A lot of people end up shipping things like books and clothing which may cost less to replace than the shipping costs. Basically my feeling is that anything that you can't just buy later (unless it costs a decent amount) is something you should try selling/giving away instead. If it is precious, then you should carry it with you, not leave it in the risky hands of the post office.
posted by Deathalicious at 4:54 AM on December 18, 2007

There's a UPS office in Kathmandu, or at least there used to be (been a while since I was in Nepal). Used to be one in Thamel. There's probably more. It wasnt really cheap, but its likely its the most reliable shipping service.
posted by elendil71 at 5:03 AM on December 18, 2007

So I guess to actually answer your question: I can't offer any concrete advice about shipping from Nepal itself, but in general:
  • It will be expensive
  • It will be risky
  • People might try to take things
So, in response, before taking your package to the post office you should
  • Get plenty of cash...I'd be bowled over if Nepal Post accepted any other kind of payment
  • Move everything to a box and ditch the suitcase...this should save some weight and thus some of the cost
  • If there's clothing, put it along the outside of the package for two reasons: first, it shields the more delicate items inside, and secondly if someone rips open the package and sees all that's in there is clothing, they might not bother searching for more valuable items inside
Ideally you would wrap the box many times over in tape to keep people from sneaking into the box...unfortunately many layers of customs officials will probably need to open and reopen the box so this is not really an option. And as far as customs is concerned, make sure to indicate that these are personal belongings that you owned before traveling, otherwise you can be hit by serious customs fees. This is also why you should transfer all of your valuable items to whatever luggage you plan to keep.

Also, let this be a lesson to everyone: pack as lightly as possible! There is nothing worse than having too much stuff to haul around. I've never gone "backpacking" (although I usually *do* use a backpack as my luggage), so thankfully I've never run into this problem.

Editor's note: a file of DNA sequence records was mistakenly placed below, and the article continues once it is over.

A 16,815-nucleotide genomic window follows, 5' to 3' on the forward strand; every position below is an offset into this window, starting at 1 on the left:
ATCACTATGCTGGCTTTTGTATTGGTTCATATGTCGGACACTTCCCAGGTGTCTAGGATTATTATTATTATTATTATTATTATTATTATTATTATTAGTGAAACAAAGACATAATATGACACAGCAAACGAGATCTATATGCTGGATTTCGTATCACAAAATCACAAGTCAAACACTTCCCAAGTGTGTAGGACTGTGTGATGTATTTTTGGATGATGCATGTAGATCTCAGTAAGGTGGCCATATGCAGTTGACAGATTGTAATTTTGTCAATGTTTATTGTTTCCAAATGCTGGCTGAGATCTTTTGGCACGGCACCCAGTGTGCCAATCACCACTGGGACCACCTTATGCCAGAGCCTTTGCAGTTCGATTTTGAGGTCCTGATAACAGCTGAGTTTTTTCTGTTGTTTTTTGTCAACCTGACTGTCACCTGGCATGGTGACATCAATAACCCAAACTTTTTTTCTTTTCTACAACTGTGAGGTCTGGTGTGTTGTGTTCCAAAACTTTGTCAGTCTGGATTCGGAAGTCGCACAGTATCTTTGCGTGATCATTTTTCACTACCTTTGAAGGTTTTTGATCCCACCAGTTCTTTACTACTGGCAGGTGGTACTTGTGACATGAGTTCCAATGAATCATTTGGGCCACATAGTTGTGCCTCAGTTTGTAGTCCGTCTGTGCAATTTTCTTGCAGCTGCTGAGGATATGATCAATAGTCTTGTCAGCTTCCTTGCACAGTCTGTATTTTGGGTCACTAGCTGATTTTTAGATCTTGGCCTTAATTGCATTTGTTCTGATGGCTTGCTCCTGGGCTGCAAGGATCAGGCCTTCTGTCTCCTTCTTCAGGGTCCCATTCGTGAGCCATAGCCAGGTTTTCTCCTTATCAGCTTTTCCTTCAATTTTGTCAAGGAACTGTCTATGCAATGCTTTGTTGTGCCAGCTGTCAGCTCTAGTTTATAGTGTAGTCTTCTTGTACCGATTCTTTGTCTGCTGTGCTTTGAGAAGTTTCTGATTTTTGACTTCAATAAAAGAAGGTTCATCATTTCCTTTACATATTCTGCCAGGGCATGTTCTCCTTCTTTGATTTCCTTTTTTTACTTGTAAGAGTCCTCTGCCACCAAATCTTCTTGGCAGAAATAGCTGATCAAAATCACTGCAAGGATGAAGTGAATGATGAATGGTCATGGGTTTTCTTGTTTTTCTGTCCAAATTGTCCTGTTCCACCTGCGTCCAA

posted by Deathalicious at 5:04 AM on December 18, 2007

It's been about six years since I was in Nepal, but I was in a similar situation-- I was traveling about Asia by backpack and had a large bag of stuff and gifts I decided I didn't want to lug around. So I sent it via surface. As I recall, there were maybe a couple little outfits that specialized in shipping things. Check your guidebook. If there's nothing in there, ask at the Kathmandu Guest house, I'm sure they get this question all the time.

I think it took around 6 weeks for my stuff to get home, but nothing was missing. I wouldn't send valuables this way-- I just sent clothes, a few gifts, and some outdoor hiking equipment. The cost wasn't ridiculous, but I couldn't tell you how much it was.
posted by justkevin at 5:52 AM on December 18, 2007

Thanks everyone. For the record, after checking with FedEx and DHL, I found that shipping home 20 kg (a pretty optimistic estiment for my five months worth of clothes and gifts and such) by air freight would likely run me US$400-500. Considering this is my budget for my whole trip, I've decided to just lighten the load by selling/giving/leaving some things and lug the thing around as best I can.
posted by Hollow at 2:52 AM on December 19, 2007